Tickell's Bat (Hesperoptenus tickelli)
HB: 66-67; T: 50-55; FA:55-58; E: 16; HF:12.
The pelage is greyish yellow to golden brown; the black wings are marked with white. The head is grey, with a tuft of whitish hairs at the base of the ears. The head is furred to the nostrils; the ears are covered with short hairs, and the interformeral membrane has rather thick hair at the base, thinning towards the distal end. There are very small friction pads on the thumbs. The head is broad and flat; the muzzle is blunt, swollen at the sides, and slightly depressed above in the centre. The wings attach at the base of the toes. The ears are oval. The second upper incisor is located behind the first,; the upper incisor is unicuspid (bisuspid in most other pipistrelle like genera. The small second incisor may appear to be a basal cusp of the first incisor.
This species is widespread in South Asia and mainland
Southeast Asia. In South Asia, it is widely distributed species and is presently
known from Bangladesh (Dhaka Division), Bhutan (no exact location) (Koopman
1993; Simmons 2005), India (Andaman Islands, Andhra Pradesh, Assam, Goa,
Jharkhand, Karnataka, Madhya Pradesh, Maharashtra, Orissa, Rajasthan, Tamil Nadu
and West Bengal), Nepal (Mid Western Nepal) and Sri Lanka (Anuradhapura,
Northern, North-western, Sabaragamuva, Southern, Central and Uva provinces)
(Molur et al. 2002). In South Asia, it has been recorded up to 1,000 m asl
(Molur et al. 2002). In Southeast Asia, it has been recorded from Myanmar,
Thailand (including Sunate Karnphum), Lao PDR (Duckworth et al. 1999),
Vietnam (Hendrichsen et al. 2001) and Cambodia (Hendrichsen et al. 2001), and is
probably more widespread than is currently known.
Bangladesh; Bhutan; Cambodia; India; Lao People's Democratic Republic; Myanmar; Nepal; Sri Lanka; Thailand; Vietnam
In South Asia, although it is a widely distributed species the
abundance, population size and trends for this species are presently not known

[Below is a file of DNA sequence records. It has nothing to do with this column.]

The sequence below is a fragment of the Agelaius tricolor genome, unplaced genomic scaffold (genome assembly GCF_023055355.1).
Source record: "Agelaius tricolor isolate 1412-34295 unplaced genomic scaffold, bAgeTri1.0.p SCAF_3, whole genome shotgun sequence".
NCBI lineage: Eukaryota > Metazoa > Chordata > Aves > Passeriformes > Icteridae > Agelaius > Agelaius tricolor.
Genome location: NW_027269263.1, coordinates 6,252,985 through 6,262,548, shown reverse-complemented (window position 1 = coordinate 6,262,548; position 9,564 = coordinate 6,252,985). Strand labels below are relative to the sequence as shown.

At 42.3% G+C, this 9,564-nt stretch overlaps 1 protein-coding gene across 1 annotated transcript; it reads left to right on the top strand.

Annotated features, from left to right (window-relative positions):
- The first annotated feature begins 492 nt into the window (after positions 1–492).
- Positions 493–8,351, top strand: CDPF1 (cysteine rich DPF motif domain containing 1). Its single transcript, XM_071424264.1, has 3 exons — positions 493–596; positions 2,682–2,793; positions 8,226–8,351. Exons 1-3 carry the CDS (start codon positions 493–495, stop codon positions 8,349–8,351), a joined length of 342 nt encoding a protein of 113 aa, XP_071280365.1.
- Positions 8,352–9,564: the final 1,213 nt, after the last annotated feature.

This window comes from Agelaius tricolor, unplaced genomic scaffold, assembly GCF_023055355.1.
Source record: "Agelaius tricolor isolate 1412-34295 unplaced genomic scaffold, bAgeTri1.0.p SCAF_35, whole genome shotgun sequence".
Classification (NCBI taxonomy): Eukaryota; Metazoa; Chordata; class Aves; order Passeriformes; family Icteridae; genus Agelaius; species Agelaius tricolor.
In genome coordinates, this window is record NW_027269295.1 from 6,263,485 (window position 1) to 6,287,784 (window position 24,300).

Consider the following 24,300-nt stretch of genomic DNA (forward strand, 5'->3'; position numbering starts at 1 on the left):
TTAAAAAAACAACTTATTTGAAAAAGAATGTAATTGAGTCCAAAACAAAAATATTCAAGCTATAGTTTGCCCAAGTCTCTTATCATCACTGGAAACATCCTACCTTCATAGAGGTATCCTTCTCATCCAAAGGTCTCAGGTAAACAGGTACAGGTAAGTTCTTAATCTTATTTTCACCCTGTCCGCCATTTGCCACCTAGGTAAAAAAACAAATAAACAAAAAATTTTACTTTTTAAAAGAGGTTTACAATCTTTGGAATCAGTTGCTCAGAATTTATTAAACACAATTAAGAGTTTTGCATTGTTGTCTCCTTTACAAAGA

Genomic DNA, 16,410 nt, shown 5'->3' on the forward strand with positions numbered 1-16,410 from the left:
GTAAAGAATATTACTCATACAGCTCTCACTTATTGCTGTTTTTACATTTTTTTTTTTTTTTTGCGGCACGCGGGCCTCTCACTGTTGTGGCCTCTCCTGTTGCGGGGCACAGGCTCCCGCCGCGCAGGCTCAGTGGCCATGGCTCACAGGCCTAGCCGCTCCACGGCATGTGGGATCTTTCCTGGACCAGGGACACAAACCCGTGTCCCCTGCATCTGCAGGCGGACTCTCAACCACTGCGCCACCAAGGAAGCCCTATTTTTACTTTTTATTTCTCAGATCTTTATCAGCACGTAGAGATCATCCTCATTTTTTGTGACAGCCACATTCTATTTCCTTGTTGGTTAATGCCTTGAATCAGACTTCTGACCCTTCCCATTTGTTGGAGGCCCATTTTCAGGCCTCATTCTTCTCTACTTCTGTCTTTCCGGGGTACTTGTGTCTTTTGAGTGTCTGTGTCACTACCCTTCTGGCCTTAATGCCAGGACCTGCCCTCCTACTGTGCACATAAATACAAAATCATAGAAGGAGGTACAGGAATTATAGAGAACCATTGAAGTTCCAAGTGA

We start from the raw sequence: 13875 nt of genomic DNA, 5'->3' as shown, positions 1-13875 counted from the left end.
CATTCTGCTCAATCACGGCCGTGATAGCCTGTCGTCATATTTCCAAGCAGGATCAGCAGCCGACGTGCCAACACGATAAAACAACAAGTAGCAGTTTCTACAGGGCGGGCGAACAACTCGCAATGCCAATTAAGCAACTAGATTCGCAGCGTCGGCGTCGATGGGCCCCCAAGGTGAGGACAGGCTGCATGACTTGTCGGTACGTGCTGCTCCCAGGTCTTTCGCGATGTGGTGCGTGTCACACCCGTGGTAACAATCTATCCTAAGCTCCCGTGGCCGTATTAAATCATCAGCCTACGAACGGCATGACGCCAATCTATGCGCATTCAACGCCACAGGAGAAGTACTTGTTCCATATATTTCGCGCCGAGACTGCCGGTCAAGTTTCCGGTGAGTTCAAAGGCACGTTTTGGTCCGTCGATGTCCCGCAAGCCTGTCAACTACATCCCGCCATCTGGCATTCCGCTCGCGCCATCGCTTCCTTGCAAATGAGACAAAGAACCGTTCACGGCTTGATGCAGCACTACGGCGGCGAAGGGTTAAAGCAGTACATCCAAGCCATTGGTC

(Molur et al. 2002). It is widespread and relatively common in Southeast Asia,
although it often flies at between nine and twelve metres above the ground and
so is not regularly captured in surveys (Bates and Harrison 1997).
Population Trend: Unknown
Habitat and Ecology:
In South Asia, this species roosts solitary or in small
groups of a few individuals among dense canopied trees. It is found in lowlands,
hills and near seashores (Molur et al. 2002).The species forages in open areas
among paddy fields, grasslands, with a steady and slow flight, and mostly feeds
on beetles, termites and other insects. A single young is born in May.
Harrison 1997). In Southeast Asia, it is considered to be a forest edge species
that can be found close to degraded areas (such as agricultural land). They
usually appear early, flying low and steadily, wheeling in large circles. Their
feeding territory is strongly defended against conspecifics ,though and male
female pair may share the same territory. It is not known how permanent these
There are no major threats to this species as a whole. In
South Asia, this species is locally threatened by habitat loss, largely through
commercial logging and the conversion of land to agricultural use and human
settlements. It is also threatened in some areas by hunting for local
consumption and for medicinal purposes (Molur et al. 2002).
In South Asia, there are no direct conservation measures in place for this species and the species has not been recorded from any protected areas. Further studies are needed into the distribution, abundance, reproduction and ecology of this species. Populations of this species should be monitored to record changes in abundance and distribution. General habitat maintenance, conservation and restoration are needed. Public awareness activities are recommended (Molur et al. 2002). In Southeast Asia, the species has been recorded from a number of protected areas and no direct conservation measures are currently needed.